Tips for Being a Successful Landlord in Michigan
Michigan is home to amazing scenery that’s filled with natural beauty. It’s surrounded by water and it’s a wonderful place to live and raise a family, with lots of opportunities for lake trips or the latest Lansing sporting event.
So naturally, becoming a landlord in Michigan is a great way to make extra money. You just need to carefully vet your tenants, oblige with the rules of the state, and be sure that you’re insured. Read on for some helpful tips.
It is easy to get caught up in someone’s life story when renting a unit to them, but you have to remember to always protect your interests. You are the homeowner and you are responsible for the structure of the home as well as the mortgage, if there is one. Ensure that all eligible applicants fill out a rental application so you can perform a background check on them.
The rule of thumb is for the tenant to make two and a half times the amount of rent as their income. Not only should you ensure that the tenant has a steady income, but you should also check their credit rating and call their previous landlord to see what type of recommendations they have.
Rules of the state
Before becoming a landlord, it is advisable to read all of the applicable laws for landlords in Michigan. Incorporate any relevant laws into your lease to make sure that you are covered.
For example, some laws require the landlord to give 15 days notice to tenants to move out and others require 60 days. But if you indicate a suitable amount of days in your lease, once signed, your tenants will have to oblige. This way, you’re covered and your tenants will know your expectations from the initial lease signing.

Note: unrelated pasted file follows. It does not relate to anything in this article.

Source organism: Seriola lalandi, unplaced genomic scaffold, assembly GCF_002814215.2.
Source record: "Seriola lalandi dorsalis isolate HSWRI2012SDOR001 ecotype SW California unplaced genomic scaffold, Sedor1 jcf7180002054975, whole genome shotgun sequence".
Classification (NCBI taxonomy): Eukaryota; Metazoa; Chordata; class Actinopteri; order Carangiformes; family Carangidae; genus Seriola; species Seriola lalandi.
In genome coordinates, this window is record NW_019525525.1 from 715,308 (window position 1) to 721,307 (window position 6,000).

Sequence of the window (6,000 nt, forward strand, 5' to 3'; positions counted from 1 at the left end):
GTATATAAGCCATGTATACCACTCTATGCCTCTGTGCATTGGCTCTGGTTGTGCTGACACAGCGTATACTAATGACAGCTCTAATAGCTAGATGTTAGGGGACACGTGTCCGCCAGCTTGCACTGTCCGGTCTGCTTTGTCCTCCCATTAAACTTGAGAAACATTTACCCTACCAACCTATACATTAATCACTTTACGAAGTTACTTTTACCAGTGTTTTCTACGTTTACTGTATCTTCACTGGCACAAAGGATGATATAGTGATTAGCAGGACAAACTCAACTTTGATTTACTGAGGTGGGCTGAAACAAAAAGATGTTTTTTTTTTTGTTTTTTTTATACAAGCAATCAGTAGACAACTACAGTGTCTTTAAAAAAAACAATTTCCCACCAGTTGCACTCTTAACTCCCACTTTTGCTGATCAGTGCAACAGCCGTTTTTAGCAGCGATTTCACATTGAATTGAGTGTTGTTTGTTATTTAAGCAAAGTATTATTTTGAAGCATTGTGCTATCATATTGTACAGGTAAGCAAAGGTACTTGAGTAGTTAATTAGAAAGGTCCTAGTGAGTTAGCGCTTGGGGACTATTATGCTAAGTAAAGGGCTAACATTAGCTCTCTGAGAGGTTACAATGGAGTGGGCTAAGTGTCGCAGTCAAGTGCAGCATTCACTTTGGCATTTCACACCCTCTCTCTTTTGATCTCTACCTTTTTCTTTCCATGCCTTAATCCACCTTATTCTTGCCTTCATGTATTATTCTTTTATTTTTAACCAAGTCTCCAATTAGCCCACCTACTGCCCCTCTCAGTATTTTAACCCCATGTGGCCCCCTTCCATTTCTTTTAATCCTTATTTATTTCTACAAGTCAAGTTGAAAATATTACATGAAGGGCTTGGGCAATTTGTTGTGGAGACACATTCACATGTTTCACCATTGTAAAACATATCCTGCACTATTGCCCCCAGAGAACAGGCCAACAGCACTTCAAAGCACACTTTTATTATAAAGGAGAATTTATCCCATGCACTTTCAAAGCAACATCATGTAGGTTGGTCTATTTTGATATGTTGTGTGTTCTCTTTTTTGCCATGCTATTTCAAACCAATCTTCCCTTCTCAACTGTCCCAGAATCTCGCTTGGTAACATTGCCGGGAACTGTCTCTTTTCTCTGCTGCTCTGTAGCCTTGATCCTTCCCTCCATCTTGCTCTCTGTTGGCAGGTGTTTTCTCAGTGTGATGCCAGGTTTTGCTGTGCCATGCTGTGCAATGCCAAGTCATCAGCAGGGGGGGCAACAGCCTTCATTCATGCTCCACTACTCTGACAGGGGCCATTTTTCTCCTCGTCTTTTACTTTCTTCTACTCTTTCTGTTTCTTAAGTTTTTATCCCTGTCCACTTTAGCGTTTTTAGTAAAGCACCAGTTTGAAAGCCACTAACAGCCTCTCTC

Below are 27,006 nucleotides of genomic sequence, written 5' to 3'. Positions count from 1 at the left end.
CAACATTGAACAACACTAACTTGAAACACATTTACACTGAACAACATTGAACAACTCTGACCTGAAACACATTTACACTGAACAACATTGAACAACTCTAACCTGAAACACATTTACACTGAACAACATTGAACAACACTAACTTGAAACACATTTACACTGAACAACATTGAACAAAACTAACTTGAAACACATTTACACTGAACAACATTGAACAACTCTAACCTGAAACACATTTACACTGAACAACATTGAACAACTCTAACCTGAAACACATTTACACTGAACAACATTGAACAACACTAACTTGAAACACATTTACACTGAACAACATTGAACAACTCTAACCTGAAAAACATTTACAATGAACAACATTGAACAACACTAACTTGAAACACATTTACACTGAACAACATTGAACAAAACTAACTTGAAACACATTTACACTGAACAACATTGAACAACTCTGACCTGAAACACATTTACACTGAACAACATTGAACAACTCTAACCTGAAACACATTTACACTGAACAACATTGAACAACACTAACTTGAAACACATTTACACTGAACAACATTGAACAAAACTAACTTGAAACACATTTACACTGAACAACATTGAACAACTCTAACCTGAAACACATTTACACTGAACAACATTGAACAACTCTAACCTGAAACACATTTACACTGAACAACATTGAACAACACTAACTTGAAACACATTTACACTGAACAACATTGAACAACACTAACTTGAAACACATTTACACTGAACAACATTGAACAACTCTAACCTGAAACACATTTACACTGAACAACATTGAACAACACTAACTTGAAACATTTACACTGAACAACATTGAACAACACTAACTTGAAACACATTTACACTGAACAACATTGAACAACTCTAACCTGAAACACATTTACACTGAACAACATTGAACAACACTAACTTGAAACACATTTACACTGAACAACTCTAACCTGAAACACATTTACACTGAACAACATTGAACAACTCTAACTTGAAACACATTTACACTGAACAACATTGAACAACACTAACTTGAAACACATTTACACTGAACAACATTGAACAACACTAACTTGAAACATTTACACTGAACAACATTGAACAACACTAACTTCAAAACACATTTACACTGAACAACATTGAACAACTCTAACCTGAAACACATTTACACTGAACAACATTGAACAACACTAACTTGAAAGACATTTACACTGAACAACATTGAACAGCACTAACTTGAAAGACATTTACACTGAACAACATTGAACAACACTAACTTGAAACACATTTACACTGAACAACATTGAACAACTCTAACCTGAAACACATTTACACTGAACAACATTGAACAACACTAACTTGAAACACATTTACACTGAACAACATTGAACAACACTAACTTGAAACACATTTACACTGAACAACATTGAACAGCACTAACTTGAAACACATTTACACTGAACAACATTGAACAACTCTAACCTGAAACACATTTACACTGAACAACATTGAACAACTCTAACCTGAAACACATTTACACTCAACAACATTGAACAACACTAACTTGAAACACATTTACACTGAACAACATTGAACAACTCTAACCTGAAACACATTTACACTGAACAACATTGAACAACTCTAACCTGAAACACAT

It is never a good idea to surprise your tenant with a shocking term that will upset them, because that may make your relationship much more difficult. There is nothing worse than an angry tenant. Angry tenants can neglect to pay rent or even damage your property.
Insurance is very important with regards to your home, even (if not especially) if you’re renting it out. Having property insurance will safeguard the structure of your home, but not the contents that belong to the tenants. It is important to let your tenants know that if a catastrophic event occurs, such as a fire, their belongings won’t be covered under your insurance.
It might be wise for you to put a stipulation in the terms and conditions of your lease that the renters must have their own insurance. If you do not want to make renters insurance mandatory, you can at least place a clause in the lease stating that you’re not responsible for their belongings. You never know when a break-in can occur or when a tornado decides to veer down and crumble your property. It’s better to be safe than sorry.
Before getting into the landlord business, be sure to protect yourself and your assets by securing great tenants, knowing both their rights and your own, and ensuring your tenants are aware of what will happen if they do not have renters insurance. Always be upfront with your tenants and let them know their rights and responsibilities before they sign their lease. If you do, you’ll have a great relationship with great tenants, and they’ll be more likely to resign the lease.
Claire Peters is a contributor to the Los Angeles Post-Examiner and Baltimore Post-Examiner.